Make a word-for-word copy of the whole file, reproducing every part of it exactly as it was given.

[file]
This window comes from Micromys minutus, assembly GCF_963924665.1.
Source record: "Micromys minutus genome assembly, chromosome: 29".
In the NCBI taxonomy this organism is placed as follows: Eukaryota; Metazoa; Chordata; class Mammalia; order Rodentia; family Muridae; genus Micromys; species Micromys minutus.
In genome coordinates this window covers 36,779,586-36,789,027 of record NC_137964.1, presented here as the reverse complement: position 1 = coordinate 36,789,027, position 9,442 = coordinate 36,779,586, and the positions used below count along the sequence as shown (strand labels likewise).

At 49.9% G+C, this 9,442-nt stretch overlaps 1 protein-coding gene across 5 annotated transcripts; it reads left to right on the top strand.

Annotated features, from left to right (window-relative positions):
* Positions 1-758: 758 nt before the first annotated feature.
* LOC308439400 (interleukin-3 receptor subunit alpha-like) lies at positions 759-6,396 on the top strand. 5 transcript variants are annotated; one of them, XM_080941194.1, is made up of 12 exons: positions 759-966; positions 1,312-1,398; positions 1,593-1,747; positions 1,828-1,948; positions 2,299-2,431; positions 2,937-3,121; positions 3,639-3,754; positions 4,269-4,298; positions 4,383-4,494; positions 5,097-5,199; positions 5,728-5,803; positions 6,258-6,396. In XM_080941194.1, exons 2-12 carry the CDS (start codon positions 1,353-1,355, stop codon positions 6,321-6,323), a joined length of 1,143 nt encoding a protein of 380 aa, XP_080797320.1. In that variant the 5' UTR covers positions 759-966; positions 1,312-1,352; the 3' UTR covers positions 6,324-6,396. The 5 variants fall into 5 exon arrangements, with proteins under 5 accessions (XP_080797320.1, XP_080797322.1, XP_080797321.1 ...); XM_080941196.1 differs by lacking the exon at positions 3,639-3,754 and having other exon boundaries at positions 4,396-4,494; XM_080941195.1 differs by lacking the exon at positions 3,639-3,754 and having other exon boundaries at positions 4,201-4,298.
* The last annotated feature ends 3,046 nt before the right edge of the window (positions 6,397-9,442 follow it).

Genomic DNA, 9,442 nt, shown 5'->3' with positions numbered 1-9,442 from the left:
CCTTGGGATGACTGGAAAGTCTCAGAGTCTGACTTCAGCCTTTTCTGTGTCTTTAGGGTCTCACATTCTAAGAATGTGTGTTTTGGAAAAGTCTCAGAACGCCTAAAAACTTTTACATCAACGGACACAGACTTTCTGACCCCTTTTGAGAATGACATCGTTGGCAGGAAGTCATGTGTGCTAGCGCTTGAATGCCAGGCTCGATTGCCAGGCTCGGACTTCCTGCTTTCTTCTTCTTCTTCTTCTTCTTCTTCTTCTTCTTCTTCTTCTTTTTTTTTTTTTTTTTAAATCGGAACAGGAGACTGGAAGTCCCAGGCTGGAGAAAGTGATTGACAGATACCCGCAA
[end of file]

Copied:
This window comes from Micromys minutus, assembly GCF_963924665.1.
Source record: "Micromys minutus genome assembly, chromosome: 29".
In the NCBI taxonomy this organism is placed as follows: Eukaryota; Metazoa; Chordata; class Mammalia; order Rodentia; family Muridae; genus Micromys; species Micromys minutus.
In genome coordinates this window covers 36,779,586-36,789,027 of record NC_137964.1, presented here as the reverse complement: position 1 = coordinate 36,789,027, position 9,442 = coordinate 36,779,586, and the positions used below count along the sequence as shown (strand labels likewise).

At 49.9% G+C, this 9,442-nt stretch overlaps 1 protein-coding gene across 5 annotated transcripts; it reads left to right on the top strand.

Annotated features, from left to right (window-relative positions):
* Positions 1-758: 758 nt before the first annotated feature.
* LOC308439400 (interleukin-3 receptor subunit alpha-like) lies at positions 759-6,396 on the top strand. 5 transcript variants are annotated; one of them, XM_080941194.1, is made up of 12 exons: positions 759-966; positions 1,312-1,398; positions 1,593-1,747; positions 1,828-1,948; positions 2,299-2,431; positions 2,937-3,121; positions 3,639-3,754; positions 4,269-4,298; positions 4,383-4,494; positions 5,097-5,199; positions 5,728-5,803; positions 6,258-6,396. In XM_080941194.1, exons 2-12 carry the CDS (start codon positions 1,353-1,355, stop codon positions 6,321-6,323), a joined length of 1,143 nt encoding a protein of 380 aa, XP_080797320.1. In that variant the 5' UTR covers positions 759-966; positions 1,312-1,352; the 3' UTR covers positions 6,324-6,396. The 5 variants fall into 5 exon arrangements, with proteins under 5 accessions (XP_080797320.1, XP_080797322.1, XP_080797321.1 ...); XM_080941196.1 differs by lacking the exon at positions 3,639-3,754 and having other exon boundaries at positions 4,396-4,494; XM_080941195.1 differs by lacking the exon at positions 3,639-3,754 and having other exon boundaries at positions 4,201-4,298.
* The last annotated feature ends 3,046 nt before the right edge of the window (positions 6,397-9,442 follow it).

Genomic DNA, 9,442 nt, shown 5'->3' with positions numbered 1-9,442 from the left:
CCTTGGGATGACTGGAAAGTCTCAGAGTCTGACTTCAGCCTTTTCTGTGTCTTTAGGGTCTCACATTCTAAGAATGTGTGTTTTGGAAAAGTCTCAGAACGCCTAAAAACTTTTACATCAACGGACACAGACTTTCTGACCCCTTTTGAGAATGACATCGTTGGCAGGAAGTCATGTGTGCTAGCGCTTGAATGCCAGGCTCGATTGCCAGGCTCGGACTTCCTGCTTTCTTCTTCTTCTTCTTCTTCTTCTTCTTCTTCTTCTTCTTCTTTTTTTTTTTTTTTTTAAATCGGAACAGGAGACTGGAAGTCCCAGGCTGGAGAAAGTGATTGACAGATACCCGCAA